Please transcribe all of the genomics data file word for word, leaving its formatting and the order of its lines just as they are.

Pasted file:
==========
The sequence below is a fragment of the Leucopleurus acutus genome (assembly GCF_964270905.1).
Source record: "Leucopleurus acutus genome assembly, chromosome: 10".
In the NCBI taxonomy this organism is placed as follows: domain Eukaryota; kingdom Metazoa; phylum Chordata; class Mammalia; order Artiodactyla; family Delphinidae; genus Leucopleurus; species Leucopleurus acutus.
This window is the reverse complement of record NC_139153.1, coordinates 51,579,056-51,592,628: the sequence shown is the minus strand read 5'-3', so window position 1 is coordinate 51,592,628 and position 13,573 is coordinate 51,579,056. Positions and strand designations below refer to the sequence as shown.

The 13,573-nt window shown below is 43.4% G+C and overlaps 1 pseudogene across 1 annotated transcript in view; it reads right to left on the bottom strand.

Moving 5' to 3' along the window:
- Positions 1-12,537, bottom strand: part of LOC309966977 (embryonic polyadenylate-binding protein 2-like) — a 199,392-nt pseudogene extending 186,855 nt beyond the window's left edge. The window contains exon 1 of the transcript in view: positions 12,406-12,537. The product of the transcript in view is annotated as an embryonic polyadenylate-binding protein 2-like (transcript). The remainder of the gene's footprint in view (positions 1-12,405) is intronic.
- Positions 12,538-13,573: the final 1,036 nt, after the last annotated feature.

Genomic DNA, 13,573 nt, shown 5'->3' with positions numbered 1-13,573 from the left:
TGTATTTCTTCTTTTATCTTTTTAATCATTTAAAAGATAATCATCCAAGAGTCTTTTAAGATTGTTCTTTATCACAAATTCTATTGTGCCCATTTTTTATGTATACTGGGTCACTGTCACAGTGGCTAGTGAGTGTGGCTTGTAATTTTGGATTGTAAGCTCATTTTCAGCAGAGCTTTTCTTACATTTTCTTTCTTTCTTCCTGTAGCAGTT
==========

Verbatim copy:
The sequence below is a fragment of the Leucopleurus acutus genome (assembly GCF_964270905.1).
Source record: "Leucopleurus acutus genome assembly, chromosome: 10".
In the NCBI taxonomy this organism is placed as follows: domain Eukaryota; kingdom Metazoa; phylum Chordata; class Mammalia; order Artiodactyla; family Delphinidae; genus Leucopleurus; species Leucopleurus acutus.
This window is the reverse complement of record NC_139153.1, coordinates 51,579,056-51,592,628: the sequence shown is the minus strand read 5'-3', so window position 1 is coordinate 51,592,628 and position 13,573 is coordinate 51,579,056. Positions and strand designations below refer to the sequence as shown.

The 13,573-nt window shown below is 43.4% G+C and overlaps 1 pseudogene across 1 annotated transcript in view; it reads right to left on the bottom strand.

Moving 5' to 3' along the window:
- Positions 1-12,537, bottom strand: part of LOC309966977 (embryonic polyadenylate-binding protein 2-like) — a 199,392-nt pseudogene extending 186,855 nt beyond the window's left edge. The window contains exon 1 of the transcript in view: positions 12,406-12,537. The product of the transcript in view is annotated as an embryonic polyadenylate-binding protein 2-like (transcript). The remainder of the gene's footprint in view (positions 1-12,405) is intronic.
- Positions 12,538-13,573: the final 1,036 nt, after the last annotated feature.

Genomic DNA, 13,573 nt, shown 5'->3' with positions numbered 1-13,573 from the left:
TGTATTTCTTCTTTTATCTTTTTAATCATTTAAAAGATAATCATCCAAGAGTCTTTTAAGATTGTTCTTTATCACAAATTCTATTGTGCCCATTTTTTATGTATACTGGGTCACTGTCACAGTGGCTAGTGAGTGTGGCTTGTAATTTTGGATTGTAAGCTCATTTTCAGCAGAGCTTTTCTTACATTTTCTTTCTTTCTTCCTGTAGCAGTT